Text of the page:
Wyatt’s World: Parallel Reading for Deborah Harkness’s Shadow of the Night

ShadowoftheNight Wyatts World: Parallel Reading for Deborah Harknesss Shadow of the NightAs Shadow of the Night‚ the long-awaited sequel to Deborah Harkness’s A Discovery of Witches‚ hits the shelves, you might find your readers asking for books by, and references to, some pretty interesting figures, including Christopher Marlowe, George Chapman, Lord Northumberland, Thomas Harriot, and Sir Walter Raleigh. Each is a part of the shadowy group known as the School of Night. Here are a few parallel reading suggestions for Harkness fans who get hooked:

  • The School of Night by Louis Bayard (Holt): This thriller smartly navigates among the players of the School of Night and a modern-day scholar on the hunt for their secrets.
  • Chapman’s Homer: The Iliad by Homer, translated by George Chapman (Princeton Univ.): This is the verse translation that made Chapman famous and so thrilled Keats that he wrote On First Looking into Chapman’s Homer.” If you own a copy of Chapman’s poem Shadow of Night, Harkness fans might be thrilled to know it is dedicated to Matthew Roydon (you can see a version here).
  • The Jewel House: Elizabethan London and the Scientific Revolution by Deborah Harkness (Yale Univ.): Now would be a good time to buy Harkness’s scholarly but accessible investigation into the ways science was woven into the society of Elizabethan London. Readers who loved the sections of Shadow of the Night featuring Mary Sidney’s experiments will find much to enjoy.
  • Christopher Marlowe: The Complete Plays by Christopher Marlowe (Penguin): This edition reprints both versions of Doctor Faustus, the play Marlowe struggles with during his time with Matthew and Diana. If you still have a copy of Anthony Burgess’s Dead Man in Deptford or David Riggs’s The World of Christopher Marlowe, suggest those as well.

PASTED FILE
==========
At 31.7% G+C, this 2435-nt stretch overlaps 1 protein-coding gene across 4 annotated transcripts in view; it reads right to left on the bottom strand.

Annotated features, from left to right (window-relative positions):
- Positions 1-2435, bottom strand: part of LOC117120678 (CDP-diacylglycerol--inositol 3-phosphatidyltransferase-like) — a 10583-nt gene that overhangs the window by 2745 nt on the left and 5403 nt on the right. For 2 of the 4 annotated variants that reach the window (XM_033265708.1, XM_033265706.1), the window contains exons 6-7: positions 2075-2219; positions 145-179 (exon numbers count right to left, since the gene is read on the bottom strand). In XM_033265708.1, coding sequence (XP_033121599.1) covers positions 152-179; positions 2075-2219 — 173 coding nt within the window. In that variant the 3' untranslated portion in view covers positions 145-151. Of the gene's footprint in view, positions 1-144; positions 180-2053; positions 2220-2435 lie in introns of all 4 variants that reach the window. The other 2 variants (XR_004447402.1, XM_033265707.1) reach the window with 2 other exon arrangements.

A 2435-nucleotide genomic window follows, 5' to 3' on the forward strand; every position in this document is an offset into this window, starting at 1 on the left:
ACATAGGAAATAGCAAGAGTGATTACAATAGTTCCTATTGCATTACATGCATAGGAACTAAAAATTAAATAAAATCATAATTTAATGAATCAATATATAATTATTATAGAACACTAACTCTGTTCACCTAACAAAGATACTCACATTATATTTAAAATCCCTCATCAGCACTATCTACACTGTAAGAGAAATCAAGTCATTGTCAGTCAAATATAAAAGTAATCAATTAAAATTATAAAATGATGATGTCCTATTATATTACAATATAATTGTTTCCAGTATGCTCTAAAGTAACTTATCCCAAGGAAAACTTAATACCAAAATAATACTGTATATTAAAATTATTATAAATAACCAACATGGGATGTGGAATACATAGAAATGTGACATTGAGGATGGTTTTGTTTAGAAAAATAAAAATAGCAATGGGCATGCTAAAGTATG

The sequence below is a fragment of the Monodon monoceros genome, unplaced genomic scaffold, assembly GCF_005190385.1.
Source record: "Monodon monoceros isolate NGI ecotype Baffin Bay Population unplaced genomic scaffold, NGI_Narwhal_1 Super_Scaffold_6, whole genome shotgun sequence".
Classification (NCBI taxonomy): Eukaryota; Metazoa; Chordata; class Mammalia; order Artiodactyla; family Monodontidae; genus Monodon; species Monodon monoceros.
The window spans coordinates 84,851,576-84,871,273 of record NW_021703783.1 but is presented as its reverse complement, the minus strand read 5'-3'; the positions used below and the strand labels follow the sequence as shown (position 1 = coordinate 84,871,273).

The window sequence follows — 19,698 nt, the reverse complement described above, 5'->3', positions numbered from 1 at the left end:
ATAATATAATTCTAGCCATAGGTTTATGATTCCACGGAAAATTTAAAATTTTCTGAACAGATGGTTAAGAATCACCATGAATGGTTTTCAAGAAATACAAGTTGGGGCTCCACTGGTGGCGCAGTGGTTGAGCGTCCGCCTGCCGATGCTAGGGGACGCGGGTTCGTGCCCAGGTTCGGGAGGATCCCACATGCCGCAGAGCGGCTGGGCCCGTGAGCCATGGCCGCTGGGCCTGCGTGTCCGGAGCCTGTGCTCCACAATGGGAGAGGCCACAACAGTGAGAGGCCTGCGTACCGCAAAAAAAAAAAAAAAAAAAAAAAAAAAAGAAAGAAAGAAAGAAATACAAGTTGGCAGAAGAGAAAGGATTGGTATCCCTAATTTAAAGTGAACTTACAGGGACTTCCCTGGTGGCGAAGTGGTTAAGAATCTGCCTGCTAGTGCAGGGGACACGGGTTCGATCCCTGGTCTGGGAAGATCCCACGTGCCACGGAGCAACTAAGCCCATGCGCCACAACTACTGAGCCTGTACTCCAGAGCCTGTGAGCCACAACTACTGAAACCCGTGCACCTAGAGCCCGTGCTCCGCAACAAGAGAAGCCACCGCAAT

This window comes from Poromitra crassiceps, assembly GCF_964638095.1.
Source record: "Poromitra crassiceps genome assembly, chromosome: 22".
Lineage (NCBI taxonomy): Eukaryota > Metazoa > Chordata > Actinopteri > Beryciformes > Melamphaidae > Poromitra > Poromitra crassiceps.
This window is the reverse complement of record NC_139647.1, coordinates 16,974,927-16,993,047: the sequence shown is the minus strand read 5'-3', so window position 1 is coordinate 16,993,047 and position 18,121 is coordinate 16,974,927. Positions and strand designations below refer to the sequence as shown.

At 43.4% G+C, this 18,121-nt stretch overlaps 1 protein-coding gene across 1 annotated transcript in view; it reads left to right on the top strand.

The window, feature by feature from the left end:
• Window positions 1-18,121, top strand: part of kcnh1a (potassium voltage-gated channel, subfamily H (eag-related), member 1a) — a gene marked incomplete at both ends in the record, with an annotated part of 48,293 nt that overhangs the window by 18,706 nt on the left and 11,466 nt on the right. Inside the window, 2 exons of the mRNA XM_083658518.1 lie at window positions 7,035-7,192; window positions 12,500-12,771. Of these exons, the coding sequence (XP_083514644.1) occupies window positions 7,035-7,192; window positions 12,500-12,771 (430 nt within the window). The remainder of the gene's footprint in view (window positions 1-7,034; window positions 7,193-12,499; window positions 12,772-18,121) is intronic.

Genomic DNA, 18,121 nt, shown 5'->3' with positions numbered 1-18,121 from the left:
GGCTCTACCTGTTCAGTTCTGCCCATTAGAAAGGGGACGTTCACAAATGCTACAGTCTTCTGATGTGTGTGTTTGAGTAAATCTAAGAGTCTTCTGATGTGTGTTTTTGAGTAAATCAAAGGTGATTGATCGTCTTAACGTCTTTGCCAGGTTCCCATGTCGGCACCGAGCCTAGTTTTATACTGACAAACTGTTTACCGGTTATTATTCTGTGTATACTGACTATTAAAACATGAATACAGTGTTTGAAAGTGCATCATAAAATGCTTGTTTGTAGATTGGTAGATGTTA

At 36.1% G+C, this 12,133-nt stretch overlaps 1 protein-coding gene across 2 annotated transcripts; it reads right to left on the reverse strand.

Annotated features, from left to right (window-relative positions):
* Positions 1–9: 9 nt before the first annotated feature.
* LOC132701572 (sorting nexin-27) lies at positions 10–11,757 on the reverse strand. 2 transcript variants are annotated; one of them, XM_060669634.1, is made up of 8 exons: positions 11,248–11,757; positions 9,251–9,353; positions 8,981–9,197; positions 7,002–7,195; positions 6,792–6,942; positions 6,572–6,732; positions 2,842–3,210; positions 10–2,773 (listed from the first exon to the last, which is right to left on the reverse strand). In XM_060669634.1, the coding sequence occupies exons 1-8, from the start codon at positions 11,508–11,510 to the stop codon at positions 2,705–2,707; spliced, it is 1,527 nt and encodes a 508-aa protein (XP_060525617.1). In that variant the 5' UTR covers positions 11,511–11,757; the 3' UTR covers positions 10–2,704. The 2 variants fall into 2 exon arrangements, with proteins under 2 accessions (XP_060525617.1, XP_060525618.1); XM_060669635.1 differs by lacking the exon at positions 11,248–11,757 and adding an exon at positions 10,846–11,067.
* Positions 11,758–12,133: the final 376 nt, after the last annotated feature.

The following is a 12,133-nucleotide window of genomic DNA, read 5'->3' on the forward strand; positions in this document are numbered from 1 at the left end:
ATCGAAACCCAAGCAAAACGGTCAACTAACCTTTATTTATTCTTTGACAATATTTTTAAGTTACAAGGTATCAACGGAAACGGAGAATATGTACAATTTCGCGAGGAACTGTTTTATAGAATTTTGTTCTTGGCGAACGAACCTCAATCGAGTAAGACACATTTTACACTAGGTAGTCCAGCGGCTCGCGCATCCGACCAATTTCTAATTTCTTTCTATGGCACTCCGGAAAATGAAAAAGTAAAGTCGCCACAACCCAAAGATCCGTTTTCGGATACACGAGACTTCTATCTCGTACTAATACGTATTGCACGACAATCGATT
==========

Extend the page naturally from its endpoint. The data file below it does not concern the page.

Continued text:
• Sir Walter Raleigh: In Life and Legend by Mark Nicholls and Penry Williams (Continuum): This is a fine biography to start exploring the life of a man often made up of more legend than fact. For readers tantalized by the vague references that Harkness makes to Raleigh’s lost colony suggest A Kingdom Strange: The Brief and Tragic History of the Lost Colony of Roanoke by James Horn (Basic).
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Neal Wyatt About Neal Wyatt

Neal Wyatt compiles LJ's online feature Wyatt's World and is the author of The Readers' Advisory Guide to Nonfiction (ALA Editions, 2007). She is a collection development and readers' advisory librarian from Virginia. Those interested in contributing to The Reader's Shelf should contact her directly at Readers_Shelf@comcast.net

Comments

  1. Sarah says:

    So, how is a “parallel read” different from a “read-alike” or a “read-around”?

    • Neal says:

      Hi Sarah,

      The way I define the terms is this:

      A read-alike is a title that shares a number of appeal characteristics with the starting title.

      A read-around is a title that follows up on subjects in the starting book in which readers might become interested.

      Parallel reading is not really a term used in readers’ advisory work very much (maybe not at all). I use it to gather a wide range of suggestions that run along side the main book. Parallel readings are not read-alikes and are more loosely connected to the starting book than I would hope read-arounds to be. None of the books listed above are read-alikes for Harkness and I did not want to suggest they were. Not all of the titles in this piece are read-arounds either. So to gather a list of books that readers might be interested in that are a mix of things that are not really (or not at all) standard RA suggestions, I used the term parallel reading. Having already offered read-alikes and read-arounds for A Discovery of Witches, I did not want to suggest that I thought this list for Harkness’s second book was accomplishing the same ends.

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